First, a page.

Monday, August 3, 2015

Mission Impossible: Rogue Nation -- Impossible to Dislike

     Not sure how much more needs to be said about the subject, but Tom Cruise--at older than 50 years of age--still produces and stars in some of the most fun-loving action films of recent memory. I really enjoyed Mission Impossible: Ghost Protocol, a funnier and more light-hearted Mission film after the third incarnation (which I also am a huge fan of, particularly of Phillip Seymour Hoffman's brilliant turn as the villain, Owen Davian). And Rogue Nation is really no different--it's just a continuation of Ghost Protocol, building upon the relationships of Ethan (Cruise), Benji (Simon Pegg) and Brandt (Jeremy Renner) as they attempt to take down a terrorist organization named The Syndicate (lead by a creepy and viscious man named Solomon Kane) that is orchestrating world disasters in the name of anarchy. Cruise, as ever, is game to initiate crazy stunts in the name of entertainment, and it all works in a funny and very-entertaining summer blockbuster that stands above most of what has come this year.
     Rogue Nation is directed by Christopher McQuarrie, who already had the Cruise connection: he co-wrote last year's awesome Edge of Tomorrow and directed Cruise in the "okay" Jack Reacher. His noticeably-impressive credit was being the screenwriter of 1995's The Usual Suspects--he also co-wrote this film. He knows Cruise's strengths and puts them to good use: if you've seen the trailer for the film, you know there are incredible action scenes where Ethan hangs from a plane, speeds down curvy roads on a crotch rocket, and jumps into a dangerous waterway. Sure, the Mission Impossible films are all about wowing us with boisterous action, but Rogue Nation's plot moves along at a speedster clip that is invigorating even without the million-dollar set pieces.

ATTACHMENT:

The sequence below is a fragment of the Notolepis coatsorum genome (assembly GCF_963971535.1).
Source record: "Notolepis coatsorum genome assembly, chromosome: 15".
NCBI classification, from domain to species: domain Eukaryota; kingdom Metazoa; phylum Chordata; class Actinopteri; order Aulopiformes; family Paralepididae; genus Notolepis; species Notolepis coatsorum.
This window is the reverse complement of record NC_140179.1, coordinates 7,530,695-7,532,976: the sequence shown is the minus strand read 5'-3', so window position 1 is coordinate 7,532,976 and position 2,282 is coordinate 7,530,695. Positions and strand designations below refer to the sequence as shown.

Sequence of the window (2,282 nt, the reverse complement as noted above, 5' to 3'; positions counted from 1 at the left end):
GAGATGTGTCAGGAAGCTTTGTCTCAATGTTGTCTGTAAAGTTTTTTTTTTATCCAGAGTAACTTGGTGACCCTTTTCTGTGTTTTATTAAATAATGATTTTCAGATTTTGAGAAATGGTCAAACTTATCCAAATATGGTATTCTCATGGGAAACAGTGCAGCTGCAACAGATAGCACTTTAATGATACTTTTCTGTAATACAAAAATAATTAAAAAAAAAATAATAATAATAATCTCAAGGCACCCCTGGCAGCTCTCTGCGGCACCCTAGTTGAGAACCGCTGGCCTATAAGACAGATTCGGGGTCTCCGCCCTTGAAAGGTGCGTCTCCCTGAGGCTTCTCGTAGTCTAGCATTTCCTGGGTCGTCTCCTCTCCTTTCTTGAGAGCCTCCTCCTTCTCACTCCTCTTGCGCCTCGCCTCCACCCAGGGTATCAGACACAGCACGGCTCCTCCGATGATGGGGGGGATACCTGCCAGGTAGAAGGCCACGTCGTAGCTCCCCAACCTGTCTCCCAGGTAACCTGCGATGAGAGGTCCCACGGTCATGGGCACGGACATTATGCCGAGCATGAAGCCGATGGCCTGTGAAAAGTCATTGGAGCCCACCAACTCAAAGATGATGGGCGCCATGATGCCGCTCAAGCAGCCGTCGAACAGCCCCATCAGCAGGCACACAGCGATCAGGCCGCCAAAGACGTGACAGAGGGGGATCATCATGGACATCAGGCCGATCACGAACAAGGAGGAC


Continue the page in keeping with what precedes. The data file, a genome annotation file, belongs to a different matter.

There was a trailer for the new Bond film, Spectre, before this new incarnation of Impossible, but I'd be surprised if the new 007 had the same amount of energy and humor as Rogue Nation. This is one of those 'us against them' spy films (every series has one or two): Ethan Hunt seems completely and utterly obsessed with discovering the inner workings of the Syndicate that everyone--even his teammates at the IMF and especially CIA head Alan Hunley (Alec Baldwin, always great at portraying a dickish, cocky man)--thinks that he's gone over the edge with his infatuation.
     But maybe Ethan has met his match in the gorgeous and transfixing Ilsa (Rebecca Ferguson), a woman playing so many sides that you're never quite sure if you want to trust her or fall in love with her. Throughout the film, Ethan crosses paths with Ilsa: is she British Intelligence? A member of The Syndicate? Or neither, a much more dangerous option? Throughout Rogue Nation, Ethan's main goal is working his way up the food chain of the terrorist organization, until he can reach the boss, Solomon, and he'll stop at nothing--not even the alluring Ilsa--to race his way to the top.
       Mission Impossible: Rogue Nation is full of the amazing action scenes that the Mission films are known for (such as the incredible sequence on the side of the Burj Khalifa building in Dubai in Ghost Protocol). You probably saw flashes of them from the trailer that's been showing for the past few months. But it's the surprises in Rogue Nation that hold the most tension, particularly a long Opera scene that builds and builds into an excitement that is rare in modern summer blockbusters. After five incarnations, Cruise's Mission Impossible films show no signs of slowing down--you could make a valid argument that Rogue Nation is the best of the whole series (though I am also partial to the third and Ghost Protocol), and rumor is that the 6th incarnation will be filming next summer. Like most summer action films, there's no point to worry too much about the plot. But Rogue Nation succeeds where other films fail: it's fun, entertaining, and 2 thrilling hours well spent at the theater.     (B+)

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